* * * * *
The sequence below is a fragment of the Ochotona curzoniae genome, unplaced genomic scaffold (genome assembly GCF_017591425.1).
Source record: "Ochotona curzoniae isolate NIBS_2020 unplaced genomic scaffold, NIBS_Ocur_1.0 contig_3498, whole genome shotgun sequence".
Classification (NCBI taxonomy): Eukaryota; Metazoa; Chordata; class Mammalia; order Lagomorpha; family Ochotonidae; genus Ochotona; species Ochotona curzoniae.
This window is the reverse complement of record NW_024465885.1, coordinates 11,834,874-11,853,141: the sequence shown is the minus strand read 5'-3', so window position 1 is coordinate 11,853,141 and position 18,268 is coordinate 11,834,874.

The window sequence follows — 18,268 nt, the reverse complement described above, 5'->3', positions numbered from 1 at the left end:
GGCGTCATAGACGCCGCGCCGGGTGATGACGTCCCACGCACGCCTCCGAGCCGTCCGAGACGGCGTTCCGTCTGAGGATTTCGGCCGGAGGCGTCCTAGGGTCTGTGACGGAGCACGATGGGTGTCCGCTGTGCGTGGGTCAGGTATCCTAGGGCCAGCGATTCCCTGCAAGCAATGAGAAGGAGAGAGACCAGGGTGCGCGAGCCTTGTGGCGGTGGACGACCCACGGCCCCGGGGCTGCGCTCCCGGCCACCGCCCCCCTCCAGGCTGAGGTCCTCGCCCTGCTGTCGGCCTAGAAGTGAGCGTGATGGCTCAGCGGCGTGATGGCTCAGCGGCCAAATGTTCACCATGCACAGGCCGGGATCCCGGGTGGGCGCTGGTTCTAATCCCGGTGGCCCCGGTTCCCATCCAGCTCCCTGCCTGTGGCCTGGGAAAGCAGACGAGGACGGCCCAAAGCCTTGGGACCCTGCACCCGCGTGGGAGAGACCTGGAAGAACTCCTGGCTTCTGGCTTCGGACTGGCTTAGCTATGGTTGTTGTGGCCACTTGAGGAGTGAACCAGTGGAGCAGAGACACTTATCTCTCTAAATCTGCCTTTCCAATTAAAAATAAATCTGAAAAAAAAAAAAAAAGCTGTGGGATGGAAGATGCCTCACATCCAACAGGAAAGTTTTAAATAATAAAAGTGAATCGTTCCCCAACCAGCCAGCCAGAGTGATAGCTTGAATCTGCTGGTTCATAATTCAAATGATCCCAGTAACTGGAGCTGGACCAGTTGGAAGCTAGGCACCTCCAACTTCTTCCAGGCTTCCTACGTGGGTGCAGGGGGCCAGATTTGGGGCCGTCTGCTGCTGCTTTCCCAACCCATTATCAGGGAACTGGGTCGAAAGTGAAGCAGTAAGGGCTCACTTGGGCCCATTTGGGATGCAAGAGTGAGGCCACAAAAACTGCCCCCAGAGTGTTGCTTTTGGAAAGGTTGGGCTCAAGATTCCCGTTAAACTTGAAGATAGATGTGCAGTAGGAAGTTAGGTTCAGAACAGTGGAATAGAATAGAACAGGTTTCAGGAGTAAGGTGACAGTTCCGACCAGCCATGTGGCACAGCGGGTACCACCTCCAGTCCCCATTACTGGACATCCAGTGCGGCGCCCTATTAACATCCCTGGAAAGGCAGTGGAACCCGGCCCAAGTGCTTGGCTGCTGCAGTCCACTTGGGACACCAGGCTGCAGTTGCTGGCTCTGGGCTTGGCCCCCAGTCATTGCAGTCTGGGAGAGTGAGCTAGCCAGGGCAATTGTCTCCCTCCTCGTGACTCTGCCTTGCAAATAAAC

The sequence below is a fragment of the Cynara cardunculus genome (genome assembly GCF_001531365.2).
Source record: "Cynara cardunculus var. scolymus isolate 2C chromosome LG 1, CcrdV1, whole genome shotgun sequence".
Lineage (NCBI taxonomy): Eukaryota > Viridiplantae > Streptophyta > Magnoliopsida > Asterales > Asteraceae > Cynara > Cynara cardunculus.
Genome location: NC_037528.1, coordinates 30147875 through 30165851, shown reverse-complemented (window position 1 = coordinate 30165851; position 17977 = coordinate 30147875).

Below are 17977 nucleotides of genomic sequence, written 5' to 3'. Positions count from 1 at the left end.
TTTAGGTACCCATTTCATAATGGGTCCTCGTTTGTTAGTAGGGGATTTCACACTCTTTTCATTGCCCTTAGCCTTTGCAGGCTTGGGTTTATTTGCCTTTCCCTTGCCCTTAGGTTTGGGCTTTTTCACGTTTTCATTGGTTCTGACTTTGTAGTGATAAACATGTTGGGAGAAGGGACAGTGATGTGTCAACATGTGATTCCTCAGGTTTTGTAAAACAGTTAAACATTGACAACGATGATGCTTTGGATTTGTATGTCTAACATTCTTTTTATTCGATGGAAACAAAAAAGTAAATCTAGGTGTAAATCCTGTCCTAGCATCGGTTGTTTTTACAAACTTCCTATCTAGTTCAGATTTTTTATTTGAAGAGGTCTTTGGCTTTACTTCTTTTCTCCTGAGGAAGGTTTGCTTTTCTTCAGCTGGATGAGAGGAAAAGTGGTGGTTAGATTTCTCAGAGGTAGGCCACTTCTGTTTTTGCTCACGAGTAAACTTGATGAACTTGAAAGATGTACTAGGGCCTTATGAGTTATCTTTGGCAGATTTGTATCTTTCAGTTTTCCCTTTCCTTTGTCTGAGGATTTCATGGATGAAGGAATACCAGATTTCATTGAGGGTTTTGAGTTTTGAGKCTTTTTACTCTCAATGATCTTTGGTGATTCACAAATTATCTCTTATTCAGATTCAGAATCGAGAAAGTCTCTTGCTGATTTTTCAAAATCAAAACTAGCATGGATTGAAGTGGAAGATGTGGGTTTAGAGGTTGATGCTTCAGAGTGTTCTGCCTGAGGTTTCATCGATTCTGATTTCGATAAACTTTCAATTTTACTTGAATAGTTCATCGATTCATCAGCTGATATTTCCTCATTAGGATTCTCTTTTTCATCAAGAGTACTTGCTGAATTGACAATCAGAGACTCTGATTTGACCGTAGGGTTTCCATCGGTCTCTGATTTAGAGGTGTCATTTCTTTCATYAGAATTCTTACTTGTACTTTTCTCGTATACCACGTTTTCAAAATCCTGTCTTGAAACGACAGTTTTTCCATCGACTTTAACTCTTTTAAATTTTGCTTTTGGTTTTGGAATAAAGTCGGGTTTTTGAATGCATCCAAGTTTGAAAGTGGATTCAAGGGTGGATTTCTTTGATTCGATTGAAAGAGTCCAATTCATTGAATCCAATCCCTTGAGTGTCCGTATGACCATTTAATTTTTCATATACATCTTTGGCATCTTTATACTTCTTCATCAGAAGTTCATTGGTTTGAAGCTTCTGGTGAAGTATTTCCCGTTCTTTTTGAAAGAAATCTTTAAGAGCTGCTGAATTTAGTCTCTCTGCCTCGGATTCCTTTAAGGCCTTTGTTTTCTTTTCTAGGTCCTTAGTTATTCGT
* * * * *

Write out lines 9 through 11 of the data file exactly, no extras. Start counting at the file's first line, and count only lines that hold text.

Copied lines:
Lineage (NCBI taxonomy): Eukaryota > Viridiplantae > Streptophyta > Magnoliopsida > Asterales > Asteraceae > Cynara > Cynara cardunculus.
Genome location: NC_037528.1, coordinates 30147875 through 30165851, shown reverse-complemented (window position 1 = coordinate 30165851; position 17977 = coordinate 30147875).

Below are 17977 nucleotides of genomic sequence, written 5' to 3'. Positions count from 1 at the left end.